Background Indocyanine green (ICG)-enhanced fluorescence optical imaging (FOI) is an established technology for imaging of inflammation in animal models. In experimental models of arthritis, FOI findings corresponded to histologically proven synovitis. This is the first comparative study of FOI with other imaging modalities in humans with arthritis.
Methods 252 FOI examinations (Xiralite system, mivenion GmbH, Berlin, Germany; ICG bolus of 0.1 mg/kg/body weight, sequence of 360 images, one image per second) were compared with clinical examination (CE), ultrasonography (US) and MRI of patients with arthritis of the hands.
Results In an FOI sequence, three phases could be distinguished (P1–P3). With MRI as reference, FOI had a sensitivity of 76% and a specificity of 54%, while the specificity of phase 1 was 94%. FOI had agreement rates up to 88% versus CE, 64% versus greyscale US, 88% versus power Doppler US and 83% versus MRI, depending on the compared phase and parameter. FOI showed a higher rate of positive results compared to CE, US and MRI. In individual patients, FOI correlated significantly (p<0.05) with disease activity (Disease Activity Score 28, r=0.41), US (r=0.40) and RAMRIS (Rheumatoid Arthritis MRI Score) (r=0.56). FOI was normal in 97.8% of joints of controls.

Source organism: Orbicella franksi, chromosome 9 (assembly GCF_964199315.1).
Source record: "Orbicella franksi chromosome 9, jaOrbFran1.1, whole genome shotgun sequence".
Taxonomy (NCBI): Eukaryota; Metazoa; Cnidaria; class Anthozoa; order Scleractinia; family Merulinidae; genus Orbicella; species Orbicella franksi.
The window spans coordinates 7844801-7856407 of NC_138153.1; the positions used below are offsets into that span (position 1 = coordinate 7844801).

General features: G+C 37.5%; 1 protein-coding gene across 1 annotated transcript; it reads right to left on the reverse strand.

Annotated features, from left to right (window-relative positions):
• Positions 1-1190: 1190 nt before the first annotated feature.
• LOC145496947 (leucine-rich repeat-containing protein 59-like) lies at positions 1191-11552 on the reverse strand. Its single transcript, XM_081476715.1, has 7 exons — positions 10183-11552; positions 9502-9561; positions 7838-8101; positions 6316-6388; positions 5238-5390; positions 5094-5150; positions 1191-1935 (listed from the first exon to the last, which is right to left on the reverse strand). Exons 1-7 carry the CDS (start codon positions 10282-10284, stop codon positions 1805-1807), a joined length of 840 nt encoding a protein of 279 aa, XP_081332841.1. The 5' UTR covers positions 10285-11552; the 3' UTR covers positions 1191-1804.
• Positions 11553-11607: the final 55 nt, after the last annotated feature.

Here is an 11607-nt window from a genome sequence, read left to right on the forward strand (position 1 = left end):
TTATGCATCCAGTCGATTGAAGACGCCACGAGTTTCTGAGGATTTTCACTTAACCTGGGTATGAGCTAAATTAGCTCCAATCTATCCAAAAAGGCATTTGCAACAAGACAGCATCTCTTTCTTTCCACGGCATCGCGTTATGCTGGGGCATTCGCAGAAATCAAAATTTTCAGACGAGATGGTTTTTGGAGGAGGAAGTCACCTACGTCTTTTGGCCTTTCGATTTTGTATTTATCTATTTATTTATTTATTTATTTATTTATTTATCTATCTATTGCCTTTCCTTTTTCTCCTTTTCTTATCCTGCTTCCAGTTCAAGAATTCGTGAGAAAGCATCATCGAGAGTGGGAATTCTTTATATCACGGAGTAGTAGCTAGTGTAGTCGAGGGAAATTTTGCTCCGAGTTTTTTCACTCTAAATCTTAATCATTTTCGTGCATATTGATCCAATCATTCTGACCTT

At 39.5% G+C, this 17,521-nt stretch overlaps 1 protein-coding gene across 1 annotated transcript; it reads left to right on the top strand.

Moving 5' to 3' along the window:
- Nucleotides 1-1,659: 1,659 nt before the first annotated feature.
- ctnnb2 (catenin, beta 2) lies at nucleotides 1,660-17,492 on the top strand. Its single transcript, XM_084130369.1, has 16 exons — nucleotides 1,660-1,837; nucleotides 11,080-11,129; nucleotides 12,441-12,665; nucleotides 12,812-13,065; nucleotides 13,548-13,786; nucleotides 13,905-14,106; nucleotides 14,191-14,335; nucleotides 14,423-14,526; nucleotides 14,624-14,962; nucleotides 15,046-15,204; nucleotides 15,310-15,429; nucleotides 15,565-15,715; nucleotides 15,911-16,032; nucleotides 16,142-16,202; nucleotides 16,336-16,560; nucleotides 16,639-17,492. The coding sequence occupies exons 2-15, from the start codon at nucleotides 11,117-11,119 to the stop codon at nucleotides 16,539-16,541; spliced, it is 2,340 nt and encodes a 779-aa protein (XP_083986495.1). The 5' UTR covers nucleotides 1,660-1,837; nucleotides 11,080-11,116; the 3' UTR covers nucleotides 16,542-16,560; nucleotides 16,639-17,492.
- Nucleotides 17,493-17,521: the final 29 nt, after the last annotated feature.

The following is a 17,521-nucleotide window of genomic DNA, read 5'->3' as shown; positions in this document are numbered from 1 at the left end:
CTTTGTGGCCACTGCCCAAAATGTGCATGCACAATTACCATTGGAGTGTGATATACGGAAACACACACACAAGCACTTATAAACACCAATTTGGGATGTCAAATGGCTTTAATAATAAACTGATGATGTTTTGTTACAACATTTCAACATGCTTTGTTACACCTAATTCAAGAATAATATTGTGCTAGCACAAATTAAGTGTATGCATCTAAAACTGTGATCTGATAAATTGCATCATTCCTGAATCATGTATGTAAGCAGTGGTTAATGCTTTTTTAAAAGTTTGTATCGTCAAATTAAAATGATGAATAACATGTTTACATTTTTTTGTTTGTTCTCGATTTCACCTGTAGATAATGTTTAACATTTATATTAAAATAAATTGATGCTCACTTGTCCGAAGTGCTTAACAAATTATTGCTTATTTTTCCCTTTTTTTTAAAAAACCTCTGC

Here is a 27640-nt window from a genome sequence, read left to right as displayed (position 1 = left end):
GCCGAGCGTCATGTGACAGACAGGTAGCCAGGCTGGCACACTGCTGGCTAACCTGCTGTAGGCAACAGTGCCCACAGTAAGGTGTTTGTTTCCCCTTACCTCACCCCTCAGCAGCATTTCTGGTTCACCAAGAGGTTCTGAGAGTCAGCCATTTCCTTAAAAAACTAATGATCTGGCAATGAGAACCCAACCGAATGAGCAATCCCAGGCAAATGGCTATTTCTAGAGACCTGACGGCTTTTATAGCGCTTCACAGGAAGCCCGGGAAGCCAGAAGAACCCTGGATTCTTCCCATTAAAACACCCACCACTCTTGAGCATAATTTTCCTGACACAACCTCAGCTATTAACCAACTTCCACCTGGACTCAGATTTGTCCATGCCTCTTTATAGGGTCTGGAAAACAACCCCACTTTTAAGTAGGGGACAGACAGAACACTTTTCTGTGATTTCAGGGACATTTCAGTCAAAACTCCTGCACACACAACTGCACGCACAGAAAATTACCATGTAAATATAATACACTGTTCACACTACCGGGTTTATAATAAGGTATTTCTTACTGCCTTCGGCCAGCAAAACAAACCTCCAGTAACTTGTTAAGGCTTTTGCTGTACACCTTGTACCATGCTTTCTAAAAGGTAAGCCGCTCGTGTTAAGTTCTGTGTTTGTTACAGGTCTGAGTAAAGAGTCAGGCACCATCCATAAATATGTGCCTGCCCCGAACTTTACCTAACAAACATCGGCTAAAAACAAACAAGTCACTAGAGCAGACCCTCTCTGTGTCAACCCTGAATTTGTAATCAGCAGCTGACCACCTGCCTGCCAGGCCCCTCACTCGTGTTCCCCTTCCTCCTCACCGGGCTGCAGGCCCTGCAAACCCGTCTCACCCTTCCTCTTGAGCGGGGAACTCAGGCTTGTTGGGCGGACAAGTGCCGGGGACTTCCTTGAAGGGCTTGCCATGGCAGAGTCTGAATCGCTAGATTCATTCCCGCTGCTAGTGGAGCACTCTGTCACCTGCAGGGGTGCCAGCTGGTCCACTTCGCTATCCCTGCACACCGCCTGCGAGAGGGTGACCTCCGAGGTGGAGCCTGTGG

Conclusion ICG-enhanced FOI is a new technology offering sensitive imaging detection of inflammatory changes in subjects with arthritis. FOI was more sensitive than CE and had good agreement with CE, US in power Doppler mode and MRI, while showing more positive results than these. An adequate interpretation of an FOI sequence requires a separate evaluation of all phases. For the detection of synovitis and tenosynovitis, FOI appears to be as informative as 1.5 T MRI and US.
This paper is freely available online under the BMJ Journals unlocked scheme, see http://ard.bmj.com/info/unlocked.dtl
Statistics from Altmetric.com
With recent advances in the management of rheumatic diseases, imaging plays a major role in early diagnosis, estimation of prognosis and evaluation of therapeutic outcome. In rheumatoid arthritis (RA), treat-to-target strategies1 and the adequate use of disease-modifying drugs1 2 require sensitive instruments that allow a valid detection of affected joints.